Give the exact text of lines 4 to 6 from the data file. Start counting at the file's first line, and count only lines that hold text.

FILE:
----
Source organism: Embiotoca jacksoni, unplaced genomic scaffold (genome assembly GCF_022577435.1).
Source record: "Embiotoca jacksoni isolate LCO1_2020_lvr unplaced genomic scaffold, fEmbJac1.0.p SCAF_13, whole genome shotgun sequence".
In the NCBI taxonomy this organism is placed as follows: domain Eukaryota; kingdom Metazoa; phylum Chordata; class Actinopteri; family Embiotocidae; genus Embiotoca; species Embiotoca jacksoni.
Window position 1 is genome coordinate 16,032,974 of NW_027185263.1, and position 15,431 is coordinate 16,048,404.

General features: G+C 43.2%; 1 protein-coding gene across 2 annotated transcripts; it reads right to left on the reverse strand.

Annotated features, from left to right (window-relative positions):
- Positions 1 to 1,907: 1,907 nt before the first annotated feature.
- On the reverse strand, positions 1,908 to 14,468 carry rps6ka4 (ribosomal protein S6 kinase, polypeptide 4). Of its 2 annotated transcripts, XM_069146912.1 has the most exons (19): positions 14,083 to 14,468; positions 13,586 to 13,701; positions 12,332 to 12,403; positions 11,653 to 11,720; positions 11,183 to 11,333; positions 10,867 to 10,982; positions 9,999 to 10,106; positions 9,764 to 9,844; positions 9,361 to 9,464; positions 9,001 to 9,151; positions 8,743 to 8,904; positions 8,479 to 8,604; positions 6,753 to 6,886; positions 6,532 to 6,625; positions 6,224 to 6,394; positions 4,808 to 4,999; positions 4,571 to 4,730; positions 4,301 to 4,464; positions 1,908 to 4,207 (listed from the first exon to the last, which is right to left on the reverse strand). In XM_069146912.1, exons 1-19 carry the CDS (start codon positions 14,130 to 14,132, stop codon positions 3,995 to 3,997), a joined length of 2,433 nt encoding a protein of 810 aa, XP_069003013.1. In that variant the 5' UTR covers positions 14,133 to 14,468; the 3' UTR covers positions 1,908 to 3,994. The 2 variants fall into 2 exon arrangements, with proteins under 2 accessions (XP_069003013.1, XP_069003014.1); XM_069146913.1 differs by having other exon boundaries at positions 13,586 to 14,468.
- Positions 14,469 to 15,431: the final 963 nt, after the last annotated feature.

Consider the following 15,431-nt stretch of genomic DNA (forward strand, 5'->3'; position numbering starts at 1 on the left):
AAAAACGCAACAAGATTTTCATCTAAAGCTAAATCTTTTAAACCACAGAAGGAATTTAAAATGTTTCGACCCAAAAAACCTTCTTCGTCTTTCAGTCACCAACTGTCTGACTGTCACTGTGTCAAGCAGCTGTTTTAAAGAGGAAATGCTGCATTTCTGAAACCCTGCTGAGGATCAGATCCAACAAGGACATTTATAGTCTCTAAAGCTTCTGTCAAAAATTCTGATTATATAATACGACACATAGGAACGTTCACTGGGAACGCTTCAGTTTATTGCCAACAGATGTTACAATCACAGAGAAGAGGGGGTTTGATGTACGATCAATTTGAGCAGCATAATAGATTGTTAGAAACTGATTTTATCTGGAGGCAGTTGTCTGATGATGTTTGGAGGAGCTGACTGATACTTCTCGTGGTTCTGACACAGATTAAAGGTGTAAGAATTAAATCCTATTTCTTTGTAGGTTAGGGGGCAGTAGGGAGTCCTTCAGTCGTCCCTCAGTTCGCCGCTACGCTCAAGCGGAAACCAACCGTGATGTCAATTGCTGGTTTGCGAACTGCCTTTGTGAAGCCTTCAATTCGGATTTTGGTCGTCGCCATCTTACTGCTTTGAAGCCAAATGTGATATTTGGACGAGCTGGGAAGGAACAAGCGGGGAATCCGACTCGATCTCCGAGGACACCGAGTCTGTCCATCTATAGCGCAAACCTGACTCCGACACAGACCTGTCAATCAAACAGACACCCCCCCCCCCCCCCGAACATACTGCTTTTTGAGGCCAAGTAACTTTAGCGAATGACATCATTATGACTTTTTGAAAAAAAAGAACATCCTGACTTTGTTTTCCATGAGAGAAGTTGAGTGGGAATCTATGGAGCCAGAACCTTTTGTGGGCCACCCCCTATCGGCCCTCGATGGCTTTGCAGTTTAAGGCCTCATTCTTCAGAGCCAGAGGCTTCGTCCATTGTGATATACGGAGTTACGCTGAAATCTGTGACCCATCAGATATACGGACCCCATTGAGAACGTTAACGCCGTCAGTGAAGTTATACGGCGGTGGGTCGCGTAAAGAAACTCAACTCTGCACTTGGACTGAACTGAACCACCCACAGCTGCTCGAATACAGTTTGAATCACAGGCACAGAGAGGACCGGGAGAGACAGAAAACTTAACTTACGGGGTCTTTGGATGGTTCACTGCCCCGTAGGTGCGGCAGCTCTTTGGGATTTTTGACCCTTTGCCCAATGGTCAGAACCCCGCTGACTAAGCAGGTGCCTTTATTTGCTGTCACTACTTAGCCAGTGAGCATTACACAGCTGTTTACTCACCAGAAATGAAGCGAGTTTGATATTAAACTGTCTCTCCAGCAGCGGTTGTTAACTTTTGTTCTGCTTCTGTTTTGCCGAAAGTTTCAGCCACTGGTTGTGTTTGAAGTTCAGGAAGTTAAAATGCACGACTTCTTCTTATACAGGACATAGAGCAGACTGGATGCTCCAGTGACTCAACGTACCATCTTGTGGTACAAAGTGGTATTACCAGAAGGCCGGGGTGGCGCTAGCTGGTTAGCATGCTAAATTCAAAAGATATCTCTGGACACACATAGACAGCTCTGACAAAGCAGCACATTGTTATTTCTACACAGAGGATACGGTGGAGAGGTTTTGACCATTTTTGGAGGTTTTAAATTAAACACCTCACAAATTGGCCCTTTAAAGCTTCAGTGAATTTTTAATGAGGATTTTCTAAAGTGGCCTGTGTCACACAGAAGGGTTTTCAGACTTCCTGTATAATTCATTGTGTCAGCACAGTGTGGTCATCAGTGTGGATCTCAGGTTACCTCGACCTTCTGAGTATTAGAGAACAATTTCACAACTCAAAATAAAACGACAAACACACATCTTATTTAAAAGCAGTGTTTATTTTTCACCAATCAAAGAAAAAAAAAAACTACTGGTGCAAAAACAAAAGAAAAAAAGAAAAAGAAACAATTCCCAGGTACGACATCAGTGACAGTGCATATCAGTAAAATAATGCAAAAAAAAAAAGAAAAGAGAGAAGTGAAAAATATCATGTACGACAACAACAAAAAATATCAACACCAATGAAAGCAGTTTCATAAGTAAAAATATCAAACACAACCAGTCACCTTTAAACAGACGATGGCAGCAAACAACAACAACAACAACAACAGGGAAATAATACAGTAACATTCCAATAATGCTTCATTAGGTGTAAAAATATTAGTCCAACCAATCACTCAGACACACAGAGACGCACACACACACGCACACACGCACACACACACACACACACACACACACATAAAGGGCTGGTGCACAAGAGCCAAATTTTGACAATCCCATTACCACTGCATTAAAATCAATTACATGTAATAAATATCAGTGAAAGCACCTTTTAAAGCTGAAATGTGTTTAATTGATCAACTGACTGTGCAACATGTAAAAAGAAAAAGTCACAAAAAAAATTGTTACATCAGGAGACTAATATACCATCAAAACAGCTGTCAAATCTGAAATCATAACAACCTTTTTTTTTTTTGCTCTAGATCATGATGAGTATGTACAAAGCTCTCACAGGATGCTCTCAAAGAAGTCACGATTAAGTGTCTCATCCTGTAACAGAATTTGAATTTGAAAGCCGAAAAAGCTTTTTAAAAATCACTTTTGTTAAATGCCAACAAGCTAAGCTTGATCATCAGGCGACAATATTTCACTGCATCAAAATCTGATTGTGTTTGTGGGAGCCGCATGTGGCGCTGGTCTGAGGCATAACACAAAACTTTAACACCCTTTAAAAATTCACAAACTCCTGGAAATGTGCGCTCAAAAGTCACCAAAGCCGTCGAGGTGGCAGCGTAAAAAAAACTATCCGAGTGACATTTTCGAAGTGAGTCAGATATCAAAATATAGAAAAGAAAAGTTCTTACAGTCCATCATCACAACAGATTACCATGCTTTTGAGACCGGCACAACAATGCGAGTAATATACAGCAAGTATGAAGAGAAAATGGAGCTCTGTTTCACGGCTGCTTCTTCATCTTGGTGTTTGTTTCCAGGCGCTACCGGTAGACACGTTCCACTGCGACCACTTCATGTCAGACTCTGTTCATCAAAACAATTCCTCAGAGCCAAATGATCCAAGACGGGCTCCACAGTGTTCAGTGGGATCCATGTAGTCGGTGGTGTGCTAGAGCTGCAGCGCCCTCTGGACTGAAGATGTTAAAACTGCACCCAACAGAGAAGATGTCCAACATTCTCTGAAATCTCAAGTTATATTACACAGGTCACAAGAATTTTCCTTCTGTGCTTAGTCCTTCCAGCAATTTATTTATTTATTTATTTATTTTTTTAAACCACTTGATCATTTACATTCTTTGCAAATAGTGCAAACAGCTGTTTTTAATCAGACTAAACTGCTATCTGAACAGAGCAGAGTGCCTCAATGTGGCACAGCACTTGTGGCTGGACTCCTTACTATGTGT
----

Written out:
Window position 1 is genome coordinate 16,032,974 of NW_027185263.1, and position 15,431 is coordinate 16,048,404.

General features: G+C 43.2%; 1 protein-coding gene across 2 annotated transcripts; it reads right to left on the reverse strand.

Annotated features, from left to right (window-relative positions):